“Any way you look at it, it’s a real good combination for the Washington Nationals,” Rijo says. “Right now, so many of the players we’ve signed, what we’ve done—it’s all on paper. I know that. But give it a year or two. A change is coming. A big change.”
The Atlanta Braves had already been to two World Series before they signed their first prominent free agent, pitcher Greg Maddux in 1992. Their strategy was to build through the farm system. One of the architects was Stan Kasten, now Nationals president.
“People know what they’re getting with me,” Kasten says. “I have signed some notable free agents in my life, but that is not the MO I’m associated with.”
Kasten got his start in pro sports running a basketball team. In 1979, media mogul Ted Turner turned over his Atlanta Hawks to Kasten, who was only three years out of law school. Several years later, with his baseball team a laughingstock, Turner told Kasten to “fix things” with that franchise, too. Methodically Kasten and general manager John Schuerholz rebuilt the team from the ground up, and the Atlanta Braves went on to win 14 consecutive divisional crowns.
To hear Kasten tell it, things were even worse in Washington before the Lerner family enticed him out of retirement. When Kasten asked how many prospects the team had in the Dominican Republic, the answer was zero.
A first-generation American—his family emigrated from Poland in 1948—Kasten made a trip with each of his four children to the nation’s capital when they turned eight years old. It became a rite of passage. Of all the trips he’s taken around the world, Kasten ranks bringing his father, a Holocaust survivor, to DC’s Holocaust Memorial Museum as one of his most memorable.
With the Nationals, Kasten’s goal, the real pie in the sky, is to secure the kind of fan base that the Redskins enjoy. Kasten dismisses teams that try to buy their way to the top. Nobody wins that way over the long haul, he says. “We inherited a last-place club. Now you can’t flick the switch and fix something like that overnight. But in the last six months, we pretty much did just that. By signing Smiley Gonzalez and hiring Manny Acta, we have become a player in the Dominican Republic.”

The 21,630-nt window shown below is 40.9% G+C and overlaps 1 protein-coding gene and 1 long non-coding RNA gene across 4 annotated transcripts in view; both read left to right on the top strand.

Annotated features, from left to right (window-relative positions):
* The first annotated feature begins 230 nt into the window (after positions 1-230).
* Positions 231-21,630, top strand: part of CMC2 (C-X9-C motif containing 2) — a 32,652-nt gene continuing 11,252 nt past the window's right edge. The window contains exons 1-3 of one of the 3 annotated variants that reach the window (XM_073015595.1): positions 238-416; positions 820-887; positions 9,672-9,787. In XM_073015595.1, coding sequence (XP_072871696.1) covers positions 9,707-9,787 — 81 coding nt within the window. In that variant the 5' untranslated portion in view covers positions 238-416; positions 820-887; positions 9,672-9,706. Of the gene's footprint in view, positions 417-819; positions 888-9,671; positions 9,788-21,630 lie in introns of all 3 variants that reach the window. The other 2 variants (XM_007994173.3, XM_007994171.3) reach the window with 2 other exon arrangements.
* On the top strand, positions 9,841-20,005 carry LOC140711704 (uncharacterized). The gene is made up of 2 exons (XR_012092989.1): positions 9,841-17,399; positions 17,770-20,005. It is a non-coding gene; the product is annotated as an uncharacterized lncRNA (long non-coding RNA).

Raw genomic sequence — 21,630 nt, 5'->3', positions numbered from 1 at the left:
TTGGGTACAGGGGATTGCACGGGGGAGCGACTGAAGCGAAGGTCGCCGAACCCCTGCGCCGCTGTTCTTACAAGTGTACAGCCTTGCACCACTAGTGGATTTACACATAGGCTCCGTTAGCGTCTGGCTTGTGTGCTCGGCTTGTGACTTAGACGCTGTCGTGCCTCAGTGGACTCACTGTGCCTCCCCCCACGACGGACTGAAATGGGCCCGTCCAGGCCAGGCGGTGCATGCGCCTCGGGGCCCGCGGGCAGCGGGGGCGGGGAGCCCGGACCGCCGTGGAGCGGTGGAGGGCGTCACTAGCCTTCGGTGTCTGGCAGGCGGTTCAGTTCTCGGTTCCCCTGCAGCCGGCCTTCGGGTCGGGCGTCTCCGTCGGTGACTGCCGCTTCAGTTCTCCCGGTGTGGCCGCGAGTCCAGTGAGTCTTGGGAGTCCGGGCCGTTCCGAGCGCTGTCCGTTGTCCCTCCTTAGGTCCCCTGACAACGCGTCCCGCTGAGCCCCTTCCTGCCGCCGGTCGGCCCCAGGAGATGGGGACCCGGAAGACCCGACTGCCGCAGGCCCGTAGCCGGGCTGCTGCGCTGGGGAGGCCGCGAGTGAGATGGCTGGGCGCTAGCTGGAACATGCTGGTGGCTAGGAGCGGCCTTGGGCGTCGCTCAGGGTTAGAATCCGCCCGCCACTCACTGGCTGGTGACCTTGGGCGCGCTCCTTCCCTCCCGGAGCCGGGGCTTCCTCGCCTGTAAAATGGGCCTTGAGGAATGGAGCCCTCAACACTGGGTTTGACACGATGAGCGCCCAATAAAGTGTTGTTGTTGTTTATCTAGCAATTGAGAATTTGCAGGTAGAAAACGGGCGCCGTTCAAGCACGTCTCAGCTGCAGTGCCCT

In the United States, baseball is often perceived as old-fashioned. But outside our border, the grand old game often can be as cutting-edge as the X Games. Roger Jongewaard, the scout who signed stars Darryl Strawberry, Ken Griffey Jr., and Alex Rodriguez, routinely travels the world hunting prospects. He recently identified baseball prospects from such nations as Russia, Croatia, and Holland. Alan Klein, author of Growing the Game: The Globalization of Major League Baseball, predicts that baseball could gain a toehold in South Africa or Eastern Europe in the next 15 to 20 years.
Against such a backdrop, Kasten makes his pitch to international leaders in DC. While embassy officials may not know a leadoff hitter from the cutoff man, Kasten maintains that such contacts are crucial. “I tell them, ‘You have a great ballplayer from your country. What good does it do you to have them play in Cleveland or Dallas or Seattle? Why not here? Why not with us?’”
Tim Wendel’s books include the novel Castro’s Curveball and The New Face of Baseball: The 100-Year Rise and Triumph of Latinos in America’s Favorite Sport.